In a March 3, 2015 Dilbert comic strip, the boss tells his subordinates that because of a study showing that tall people earn more than shorter people, the company will not be doing performance reviews but will instead simply measure the height of each employee and then pay them accordingly. The boss then adds: “Alice will earn 10% less than the men. I think that’s the law.”
Well, jokes like those about women earning less than their male counterparts for doing the same job–as a matter of fact, if not a matter of law– may soon be “history” or “herstory” if laws like the one recently passed in Massachusetts and the one proposed this week in New York City take hold. On August 1, 2016, Massachusetts became the first State in the nation to prohibit employers from asking about a job applicant’s salary history or past benefits before extending an offer of employment with compensation, in a new pay equity law. Although Massachusetts had already passed a pay equity law requiring equal pay for comparable work back in 1945, this new law goes further.
The Massachusetts pay equity law also prohibits employers from requiring employees not to talk about wages, benefits or other compensation, or not to inquire, discuss or share information about any other employee’s wages, benefits or other compensation. An employee who prevails in a lawsuit under this new pay equity law may also recover his/her reasonable attorneys’ fees and costs.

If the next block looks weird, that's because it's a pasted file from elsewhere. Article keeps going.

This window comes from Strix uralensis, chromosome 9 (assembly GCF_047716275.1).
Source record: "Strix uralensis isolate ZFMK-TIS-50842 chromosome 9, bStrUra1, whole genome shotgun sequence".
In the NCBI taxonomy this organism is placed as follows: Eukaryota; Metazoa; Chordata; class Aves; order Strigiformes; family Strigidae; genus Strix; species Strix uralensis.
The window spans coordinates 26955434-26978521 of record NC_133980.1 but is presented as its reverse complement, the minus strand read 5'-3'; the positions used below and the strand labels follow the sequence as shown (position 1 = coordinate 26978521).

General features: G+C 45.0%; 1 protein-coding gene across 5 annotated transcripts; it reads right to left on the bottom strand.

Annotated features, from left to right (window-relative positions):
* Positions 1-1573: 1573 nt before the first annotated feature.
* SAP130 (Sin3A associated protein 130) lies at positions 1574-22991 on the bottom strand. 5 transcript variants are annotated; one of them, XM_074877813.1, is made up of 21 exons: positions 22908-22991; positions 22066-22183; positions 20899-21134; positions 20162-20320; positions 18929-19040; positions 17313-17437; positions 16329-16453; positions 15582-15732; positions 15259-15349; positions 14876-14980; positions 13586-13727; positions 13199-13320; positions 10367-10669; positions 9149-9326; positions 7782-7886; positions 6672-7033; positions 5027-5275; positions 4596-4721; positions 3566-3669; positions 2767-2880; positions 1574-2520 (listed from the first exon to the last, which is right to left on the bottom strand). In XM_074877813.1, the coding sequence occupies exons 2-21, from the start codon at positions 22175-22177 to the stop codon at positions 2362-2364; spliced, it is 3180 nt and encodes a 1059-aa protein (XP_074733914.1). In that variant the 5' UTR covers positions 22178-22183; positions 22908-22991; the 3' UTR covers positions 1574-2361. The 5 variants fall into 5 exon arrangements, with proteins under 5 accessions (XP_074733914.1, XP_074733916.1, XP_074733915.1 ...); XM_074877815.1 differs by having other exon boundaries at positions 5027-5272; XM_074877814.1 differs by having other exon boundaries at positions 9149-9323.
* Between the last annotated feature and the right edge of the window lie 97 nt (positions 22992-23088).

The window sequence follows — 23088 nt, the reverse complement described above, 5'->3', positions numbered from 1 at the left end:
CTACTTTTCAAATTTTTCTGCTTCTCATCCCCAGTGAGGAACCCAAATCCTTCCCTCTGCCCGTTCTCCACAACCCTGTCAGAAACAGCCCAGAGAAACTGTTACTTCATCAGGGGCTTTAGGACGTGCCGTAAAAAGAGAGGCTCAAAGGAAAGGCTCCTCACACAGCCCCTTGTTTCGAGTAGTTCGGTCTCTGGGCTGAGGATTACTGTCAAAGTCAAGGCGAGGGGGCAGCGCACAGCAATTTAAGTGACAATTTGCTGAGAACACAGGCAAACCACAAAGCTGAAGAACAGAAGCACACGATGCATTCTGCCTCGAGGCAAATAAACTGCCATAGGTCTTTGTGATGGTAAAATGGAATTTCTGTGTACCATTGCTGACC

The law does, however, allow an employer who is sued for alleged violation of the law to raise an affirmative defense to liability by showing that, within 3 years and before the commencement of the action, it had conducted a self-evaluation of its pay practices in good faith and can demonstrate that reasonable progress has been made towards eliminating compensation differentials based on gender for comparable work in accordance with that evaluation. A copy of the Massachusetts bill can be found here: https://malegislature.gov/Bills/189/Senate/S2119.
This provision of Massachusetts’ pay equity law is truly groundbreaking in the United States, and may be one of the first real impactful acts to alter the pay disparity at the outset of employment between men and women performing comparable work.
Why this law when federal and State equal pay laws have been “on the books” for decades? As the Dilbert comic strip makes plain, those laws have largely failed to accomplish their intended purposes. Paying new hires based on salary history rather than market-competitive rates has historically disadvantaged women who may have been victims of wage discrimination at a prior job, taken a break from the workforce to bear children or made other economic sacrifices that later disadvantaged them when they sought new employment despite their performing work comparable to that of their male counterparts.
Massachusetts is now attempting to level the playing field for women by requiring employers to essentially pay women based on their worth to the employer or in the marketplace.